Why Not? Ctd

Yael Borofsky and Jesse Jenkins respond to Avent's suggestion that we put a $5 tax on every barrel of oil:

Instead of raising energy prices, the point of the gas tax should be to raise revenues. In fact, a $5 gas tax could raise about $40 billion annually, as Avent notes, without consumers feeling much financial pain at all. These revenues could then be dedicated to the kind of public-private partnership that has successfully catalyzed private sector entrepreneurialism and innovation and delivered transformational technology investments throughout America's history.

There is little historic evidence that marginal price signal changes can spur significant innovation -- after all $5 gas taxes throughout the EU haven't given Europeans affordable electric cars or bio-fuel alternatives.

I think the fiscal necessity is increasingly argument enough. And Europe is far further ahead on non-carbon energy than the US at this point, so perhaps those hints at industrial policy are not dispositive.

2006-2011 archives for The Daily Dish, featuring Andrew Sullivan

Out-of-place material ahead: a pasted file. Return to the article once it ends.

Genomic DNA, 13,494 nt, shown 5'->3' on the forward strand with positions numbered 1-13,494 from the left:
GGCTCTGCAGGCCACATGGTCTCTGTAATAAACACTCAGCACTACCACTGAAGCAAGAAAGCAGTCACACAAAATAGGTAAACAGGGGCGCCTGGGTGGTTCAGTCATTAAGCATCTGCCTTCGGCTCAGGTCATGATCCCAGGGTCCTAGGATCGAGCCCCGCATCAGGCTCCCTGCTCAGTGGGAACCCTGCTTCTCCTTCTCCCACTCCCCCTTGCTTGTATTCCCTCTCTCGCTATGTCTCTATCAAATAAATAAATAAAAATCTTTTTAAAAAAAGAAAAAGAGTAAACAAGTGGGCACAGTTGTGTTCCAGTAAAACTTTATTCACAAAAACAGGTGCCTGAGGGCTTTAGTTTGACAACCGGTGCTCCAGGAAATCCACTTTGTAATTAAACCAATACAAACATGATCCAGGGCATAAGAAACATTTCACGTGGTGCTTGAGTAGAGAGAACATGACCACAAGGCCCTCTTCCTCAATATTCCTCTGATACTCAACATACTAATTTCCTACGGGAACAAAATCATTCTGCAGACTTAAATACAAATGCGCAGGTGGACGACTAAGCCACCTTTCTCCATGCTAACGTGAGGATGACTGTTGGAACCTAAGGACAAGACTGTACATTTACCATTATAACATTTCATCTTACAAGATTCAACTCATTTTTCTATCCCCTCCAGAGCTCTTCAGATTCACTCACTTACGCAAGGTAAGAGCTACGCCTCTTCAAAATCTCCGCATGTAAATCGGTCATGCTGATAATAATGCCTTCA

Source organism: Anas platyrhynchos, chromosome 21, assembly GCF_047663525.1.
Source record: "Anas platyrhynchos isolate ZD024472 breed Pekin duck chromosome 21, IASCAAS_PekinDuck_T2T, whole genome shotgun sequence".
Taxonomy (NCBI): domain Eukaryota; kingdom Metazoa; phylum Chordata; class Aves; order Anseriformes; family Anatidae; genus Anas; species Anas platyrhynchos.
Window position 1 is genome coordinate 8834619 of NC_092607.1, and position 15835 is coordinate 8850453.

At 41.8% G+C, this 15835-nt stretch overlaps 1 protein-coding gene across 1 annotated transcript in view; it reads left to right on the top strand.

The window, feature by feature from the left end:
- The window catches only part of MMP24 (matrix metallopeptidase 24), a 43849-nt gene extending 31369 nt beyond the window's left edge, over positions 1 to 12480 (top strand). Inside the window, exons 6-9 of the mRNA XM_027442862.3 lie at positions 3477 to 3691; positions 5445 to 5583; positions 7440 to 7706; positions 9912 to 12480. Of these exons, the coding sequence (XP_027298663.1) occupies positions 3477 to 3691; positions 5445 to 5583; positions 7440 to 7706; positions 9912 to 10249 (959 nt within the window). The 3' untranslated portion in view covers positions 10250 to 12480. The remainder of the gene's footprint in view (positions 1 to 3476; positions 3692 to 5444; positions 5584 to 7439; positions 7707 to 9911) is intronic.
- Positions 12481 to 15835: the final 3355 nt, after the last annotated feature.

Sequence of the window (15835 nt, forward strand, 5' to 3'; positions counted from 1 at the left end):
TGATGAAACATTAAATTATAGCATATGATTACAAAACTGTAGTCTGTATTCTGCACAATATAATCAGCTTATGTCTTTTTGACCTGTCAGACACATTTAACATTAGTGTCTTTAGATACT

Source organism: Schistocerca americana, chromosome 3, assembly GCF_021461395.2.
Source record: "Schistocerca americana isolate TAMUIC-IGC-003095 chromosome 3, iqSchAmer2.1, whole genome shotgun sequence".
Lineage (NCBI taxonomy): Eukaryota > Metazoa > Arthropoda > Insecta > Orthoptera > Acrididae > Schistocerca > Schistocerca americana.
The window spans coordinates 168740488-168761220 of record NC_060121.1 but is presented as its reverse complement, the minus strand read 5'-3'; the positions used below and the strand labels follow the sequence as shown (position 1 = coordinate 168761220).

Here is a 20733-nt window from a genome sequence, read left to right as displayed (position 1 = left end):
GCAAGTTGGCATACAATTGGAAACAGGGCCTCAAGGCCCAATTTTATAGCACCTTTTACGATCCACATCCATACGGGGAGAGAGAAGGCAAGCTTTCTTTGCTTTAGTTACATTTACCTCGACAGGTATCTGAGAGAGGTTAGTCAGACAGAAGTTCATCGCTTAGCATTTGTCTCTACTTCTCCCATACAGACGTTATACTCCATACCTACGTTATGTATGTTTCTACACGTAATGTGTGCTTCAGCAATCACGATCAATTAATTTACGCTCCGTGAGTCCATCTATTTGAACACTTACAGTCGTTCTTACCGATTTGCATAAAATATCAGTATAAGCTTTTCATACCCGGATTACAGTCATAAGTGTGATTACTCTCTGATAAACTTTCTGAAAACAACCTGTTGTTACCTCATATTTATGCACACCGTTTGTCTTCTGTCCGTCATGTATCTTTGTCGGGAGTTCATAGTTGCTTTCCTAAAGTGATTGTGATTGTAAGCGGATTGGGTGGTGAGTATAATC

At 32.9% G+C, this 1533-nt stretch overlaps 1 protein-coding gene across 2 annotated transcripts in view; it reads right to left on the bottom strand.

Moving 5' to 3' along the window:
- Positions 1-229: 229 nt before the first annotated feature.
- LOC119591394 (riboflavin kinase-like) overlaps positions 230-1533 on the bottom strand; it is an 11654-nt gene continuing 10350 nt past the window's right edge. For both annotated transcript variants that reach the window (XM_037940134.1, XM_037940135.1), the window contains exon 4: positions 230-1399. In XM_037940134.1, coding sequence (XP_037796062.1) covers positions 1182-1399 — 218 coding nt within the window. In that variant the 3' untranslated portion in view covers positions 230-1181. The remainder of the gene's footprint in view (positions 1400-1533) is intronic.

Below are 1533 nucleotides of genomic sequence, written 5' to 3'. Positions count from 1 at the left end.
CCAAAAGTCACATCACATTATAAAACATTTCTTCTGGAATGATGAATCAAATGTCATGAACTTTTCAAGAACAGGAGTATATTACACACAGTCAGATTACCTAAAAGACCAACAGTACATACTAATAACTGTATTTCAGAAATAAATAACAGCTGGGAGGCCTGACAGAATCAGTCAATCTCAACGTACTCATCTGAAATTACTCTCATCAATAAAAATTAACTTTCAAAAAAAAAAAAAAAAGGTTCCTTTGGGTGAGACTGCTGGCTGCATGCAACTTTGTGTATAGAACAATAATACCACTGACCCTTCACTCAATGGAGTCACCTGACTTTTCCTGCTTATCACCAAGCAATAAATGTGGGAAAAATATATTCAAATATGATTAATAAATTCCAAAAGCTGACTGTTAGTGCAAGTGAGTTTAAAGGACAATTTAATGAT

Life as an Obama Impersonator

"When you think you're the president, you just act like you are above everybody else."

Join the Discussion

After you comment, click Post. If you’re not already logged in you will be asked to log in or register.

blog comments powered by Disqus

VIdeo

Life as an Obama Impersonator

"When you think you're the president, you just act like you are above everybody else."

Video

Things Not to Say to a Pregnant Woman

You don't have to tell her how big she is. You don't need to touch her belly.

Video

Maine's Underground Street Art

"Graffiti is the farthest thing from anarchy."

Video

The Joy of Running in a Beautiful Place

A love letter to California's Marin Headlands

Video

'I Didn't Even Know What I Was Going Through'

A 17-year-old describes his struggles with depression.

Just In